by Jim Donovan

PHILADELPHIA (CBS) – We’ve got a beautiful weekend on tap so for many of us that means it’s time to get outdoors and start thinking about your lawn and garden.  Before you start digging and planting, 3 On Your Side Consumer Reporter Jim Donovan finds that going green in your yard or garden isn’t just good for the environment, it can be good for your household budget too.

When gardening this year, try some of these suggestions from the experts at the EPA and the National Gardening Association.  First, start a compost pile.  Food scraps can breakdown into organic nutrient-rich matter that will turn ordinary soil into a gardener’s dream.  You won’t need to buy as much fertilizer, cutting down on your costs and the chemicals you introduce into the environment.

Then, be a conscientious waterer.  You don’t want to drench your lawn and garden.  It’s not good for the plants, and it’s not good for your water bill.  Water early in the morning to prevent too much evaporation.  You can collect rain water runoff, or redirect downspouts into your garden or a retaining area.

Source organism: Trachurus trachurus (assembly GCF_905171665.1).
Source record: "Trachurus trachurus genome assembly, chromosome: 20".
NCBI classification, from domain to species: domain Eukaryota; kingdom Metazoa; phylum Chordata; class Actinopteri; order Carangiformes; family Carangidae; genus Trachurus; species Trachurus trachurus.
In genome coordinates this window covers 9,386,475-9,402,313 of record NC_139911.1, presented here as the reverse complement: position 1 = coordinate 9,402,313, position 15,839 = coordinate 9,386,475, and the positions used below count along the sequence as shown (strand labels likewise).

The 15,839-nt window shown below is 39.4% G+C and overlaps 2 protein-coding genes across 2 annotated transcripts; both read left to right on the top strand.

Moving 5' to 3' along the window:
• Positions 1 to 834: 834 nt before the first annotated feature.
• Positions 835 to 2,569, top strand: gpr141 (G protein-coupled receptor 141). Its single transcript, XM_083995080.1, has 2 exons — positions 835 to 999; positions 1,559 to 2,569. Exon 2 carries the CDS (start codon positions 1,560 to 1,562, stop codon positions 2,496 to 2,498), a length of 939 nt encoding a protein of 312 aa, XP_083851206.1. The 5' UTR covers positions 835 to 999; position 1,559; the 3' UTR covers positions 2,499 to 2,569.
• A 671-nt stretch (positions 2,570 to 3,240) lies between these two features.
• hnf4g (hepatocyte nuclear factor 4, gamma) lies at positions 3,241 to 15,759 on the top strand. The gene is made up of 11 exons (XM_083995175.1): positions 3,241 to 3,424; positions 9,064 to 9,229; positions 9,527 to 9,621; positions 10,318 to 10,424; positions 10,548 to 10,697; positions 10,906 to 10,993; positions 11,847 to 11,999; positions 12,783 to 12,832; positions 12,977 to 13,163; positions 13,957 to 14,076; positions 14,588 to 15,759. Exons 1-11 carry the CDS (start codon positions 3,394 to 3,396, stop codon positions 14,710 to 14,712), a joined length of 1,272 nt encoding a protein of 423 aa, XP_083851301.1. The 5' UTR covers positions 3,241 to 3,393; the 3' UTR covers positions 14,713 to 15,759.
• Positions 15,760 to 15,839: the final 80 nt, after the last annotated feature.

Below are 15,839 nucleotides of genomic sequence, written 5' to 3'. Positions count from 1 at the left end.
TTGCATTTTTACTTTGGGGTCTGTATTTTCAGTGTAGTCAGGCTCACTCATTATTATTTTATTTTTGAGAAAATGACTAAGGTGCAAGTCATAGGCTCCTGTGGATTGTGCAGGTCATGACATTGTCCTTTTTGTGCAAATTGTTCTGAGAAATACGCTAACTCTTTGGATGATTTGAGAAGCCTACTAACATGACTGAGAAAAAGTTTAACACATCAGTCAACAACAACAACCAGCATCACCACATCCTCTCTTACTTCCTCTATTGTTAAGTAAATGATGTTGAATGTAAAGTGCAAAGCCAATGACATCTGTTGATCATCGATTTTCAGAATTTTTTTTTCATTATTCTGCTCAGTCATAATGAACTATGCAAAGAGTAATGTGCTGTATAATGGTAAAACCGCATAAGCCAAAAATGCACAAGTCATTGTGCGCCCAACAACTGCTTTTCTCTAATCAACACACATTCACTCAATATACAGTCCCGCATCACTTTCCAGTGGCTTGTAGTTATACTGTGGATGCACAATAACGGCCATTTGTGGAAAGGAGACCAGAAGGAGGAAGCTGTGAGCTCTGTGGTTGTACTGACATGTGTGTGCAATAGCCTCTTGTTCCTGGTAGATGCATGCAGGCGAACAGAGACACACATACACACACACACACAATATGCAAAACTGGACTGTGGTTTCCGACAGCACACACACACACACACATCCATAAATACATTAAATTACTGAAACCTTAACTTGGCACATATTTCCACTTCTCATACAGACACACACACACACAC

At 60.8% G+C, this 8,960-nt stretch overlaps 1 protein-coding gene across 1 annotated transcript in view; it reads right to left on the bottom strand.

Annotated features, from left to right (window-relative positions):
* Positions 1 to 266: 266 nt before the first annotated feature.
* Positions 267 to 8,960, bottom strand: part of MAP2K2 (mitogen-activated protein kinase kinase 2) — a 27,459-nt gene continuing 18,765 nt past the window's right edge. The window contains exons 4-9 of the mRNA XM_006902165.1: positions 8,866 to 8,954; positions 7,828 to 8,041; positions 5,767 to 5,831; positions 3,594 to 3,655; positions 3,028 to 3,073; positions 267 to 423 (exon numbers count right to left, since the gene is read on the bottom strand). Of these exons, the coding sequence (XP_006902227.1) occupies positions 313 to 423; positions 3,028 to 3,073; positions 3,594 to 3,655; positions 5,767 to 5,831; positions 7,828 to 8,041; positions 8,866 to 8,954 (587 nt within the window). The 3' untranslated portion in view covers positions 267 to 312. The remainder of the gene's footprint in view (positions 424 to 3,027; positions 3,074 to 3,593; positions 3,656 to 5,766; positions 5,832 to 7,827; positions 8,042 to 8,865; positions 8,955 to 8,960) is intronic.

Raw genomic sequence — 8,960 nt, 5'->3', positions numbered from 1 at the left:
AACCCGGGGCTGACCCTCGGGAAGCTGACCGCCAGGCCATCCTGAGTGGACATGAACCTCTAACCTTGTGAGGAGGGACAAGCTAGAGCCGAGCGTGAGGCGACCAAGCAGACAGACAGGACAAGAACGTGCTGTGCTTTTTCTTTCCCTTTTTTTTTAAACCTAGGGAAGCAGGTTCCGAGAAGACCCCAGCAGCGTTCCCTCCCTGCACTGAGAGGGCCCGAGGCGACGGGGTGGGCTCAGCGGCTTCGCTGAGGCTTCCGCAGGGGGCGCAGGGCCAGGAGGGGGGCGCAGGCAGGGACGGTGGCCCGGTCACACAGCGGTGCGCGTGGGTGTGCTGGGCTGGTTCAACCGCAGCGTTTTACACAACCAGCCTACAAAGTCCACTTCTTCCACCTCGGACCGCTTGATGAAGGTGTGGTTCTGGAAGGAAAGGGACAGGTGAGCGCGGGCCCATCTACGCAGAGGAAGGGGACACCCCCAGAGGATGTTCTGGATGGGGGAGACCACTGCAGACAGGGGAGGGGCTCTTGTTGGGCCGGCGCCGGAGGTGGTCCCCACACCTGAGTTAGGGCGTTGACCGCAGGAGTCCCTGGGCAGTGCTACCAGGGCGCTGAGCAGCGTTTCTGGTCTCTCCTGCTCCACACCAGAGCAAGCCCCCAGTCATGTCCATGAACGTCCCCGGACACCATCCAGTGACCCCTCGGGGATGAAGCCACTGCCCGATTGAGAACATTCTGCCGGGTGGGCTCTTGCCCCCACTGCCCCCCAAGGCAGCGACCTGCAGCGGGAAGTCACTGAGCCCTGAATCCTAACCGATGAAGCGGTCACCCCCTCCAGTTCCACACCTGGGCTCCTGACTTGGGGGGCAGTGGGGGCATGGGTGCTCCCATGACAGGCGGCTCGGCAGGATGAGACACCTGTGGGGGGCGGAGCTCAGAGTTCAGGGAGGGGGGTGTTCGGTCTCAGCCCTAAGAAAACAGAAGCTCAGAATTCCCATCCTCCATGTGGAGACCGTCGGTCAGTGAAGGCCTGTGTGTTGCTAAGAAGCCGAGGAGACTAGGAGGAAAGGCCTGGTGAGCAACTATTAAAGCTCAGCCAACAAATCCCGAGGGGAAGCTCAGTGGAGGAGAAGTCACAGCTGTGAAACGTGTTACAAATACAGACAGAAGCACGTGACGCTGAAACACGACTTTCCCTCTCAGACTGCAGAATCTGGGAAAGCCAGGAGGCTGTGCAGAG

Grow your own food.  Homegrown fruits, veggies and herbs won’t just save you money on your grocery bill.  They will also cut down on your carbon footprint because you won’t be buying goods that took a long gasoline-fueled trip to your local grocery store.

Finally, make it a community project.  Getting neighbors involved to beautify and landscape communal areas will make for a more pleasant living environment and could boost your home’s curb appeal to prospective buyers.

For more information from the National Gardening Association and the EPA, including how-to videos, visit the links below:

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